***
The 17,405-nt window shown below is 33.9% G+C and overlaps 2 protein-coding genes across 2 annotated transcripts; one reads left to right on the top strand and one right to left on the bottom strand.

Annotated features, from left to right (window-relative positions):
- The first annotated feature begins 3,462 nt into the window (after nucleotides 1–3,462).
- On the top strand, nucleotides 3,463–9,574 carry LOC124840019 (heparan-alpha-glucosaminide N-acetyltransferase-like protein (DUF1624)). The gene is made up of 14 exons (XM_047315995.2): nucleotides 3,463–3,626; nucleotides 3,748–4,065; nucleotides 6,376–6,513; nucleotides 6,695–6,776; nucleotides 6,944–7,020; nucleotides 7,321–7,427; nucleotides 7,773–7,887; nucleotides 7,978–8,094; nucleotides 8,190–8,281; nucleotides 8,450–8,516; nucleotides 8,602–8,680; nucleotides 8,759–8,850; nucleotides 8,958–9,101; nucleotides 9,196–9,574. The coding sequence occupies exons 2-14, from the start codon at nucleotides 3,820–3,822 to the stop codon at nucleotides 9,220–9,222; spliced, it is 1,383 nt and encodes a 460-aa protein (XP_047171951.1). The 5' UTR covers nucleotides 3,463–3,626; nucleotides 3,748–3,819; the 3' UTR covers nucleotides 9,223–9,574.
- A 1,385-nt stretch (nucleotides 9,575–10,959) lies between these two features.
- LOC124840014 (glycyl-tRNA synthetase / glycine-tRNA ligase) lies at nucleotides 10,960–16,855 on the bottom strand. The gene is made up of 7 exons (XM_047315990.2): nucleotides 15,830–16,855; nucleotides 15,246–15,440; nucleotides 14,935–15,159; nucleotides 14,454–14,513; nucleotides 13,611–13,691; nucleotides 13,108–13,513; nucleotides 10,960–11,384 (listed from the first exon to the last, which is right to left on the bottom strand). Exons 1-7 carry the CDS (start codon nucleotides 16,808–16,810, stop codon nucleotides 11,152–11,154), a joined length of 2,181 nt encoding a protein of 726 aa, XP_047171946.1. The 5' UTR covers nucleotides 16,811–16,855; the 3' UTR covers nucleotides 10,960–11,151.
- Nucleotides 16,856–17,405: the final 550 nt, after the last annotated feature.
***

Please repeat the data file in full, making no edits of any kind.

The 17,405-nt window shown below is 33.9% G+C and overlaps 2 protein-coding genes across 2 annotated transcripts; one reads left to right on the top strand and one right to left on the bottom strand.

Annotated features, from left to right (window-relative positions):
- The first annotated feature begins 3,462 nt into the window (after nucleotides 1–3,462).
- On the top strand, nucleotides 3,463–9,574 carry LOC124840019 (heparan-alpha-glucosaminide N-acetyltransferase-like protein (DUF1624)). The gene is made up of 14 exons (XM_047315995.2): nucleotides 3,463–3,626; nucleotides 3,748–4,065; nucleotides 6,376–6,513; nucleotides 6,695–6,776; nucleotides 6,944–7,020; nucleotides 7,321–7,427; nucleotides 7,773–7,887; nucleotides 7,978–8,094; nucleotides 8,190–8,281; nucleotides 8,450–8,516; nucleotides 8,602–8,680; nucleotides 8,759–8,850; nucleotides 8,958–9,101; nucleotides 9,196–9,574. The coding sequence occupies exons 2-14, from the start codon at nucleotides 3,820–3,822 to the stop codon at nucleotides 9,220–9,222; spliced, it is 1,383 nt and encodes a 460-aa protein (XP_047171951.1). The 5' UTR covers nucleotides 3,463–3,626; nucleotides 3,748–3,819; the 3' UTR covers nucleotides 9,223–9,574.
- A 1,385-nt stretch (nucleotides 9,575–10,959) lies between these two features.
- LOC124840014 (glycyl-tRNA synthetase / glycine-tRNA ligase) lies at nucleotides 10,960–16,855 on the bottom strand. The gene is made up of 7 exons (XM_047315990.2): nucleotides 15,830–16,855; nucleotides 15,246–15,440; nucleotides 14,935–15,159; nucleotides 14,454–14,513; nucleotides 13,611–13,691; nucleotides 13,108–13,513; nucleotides 10,960–11,384 (listed from the first exon to the last, which is right to left on the bottom strand). Exons 1-7 carry the CDS (start codon nucleotides 16,808–16,810, stop codon nucleotides 11,152–11,154), a joined length of 2,181 nt encoding a protein of 726 aa, XP_047171946.1. The 5' UTR covers nucleotides 16,811–16,855; the 3' UTR covers nucleotides 10,960–11,151.
- Nucleotides 16,856–17,405: the final 550 nt, after the last annotated feature.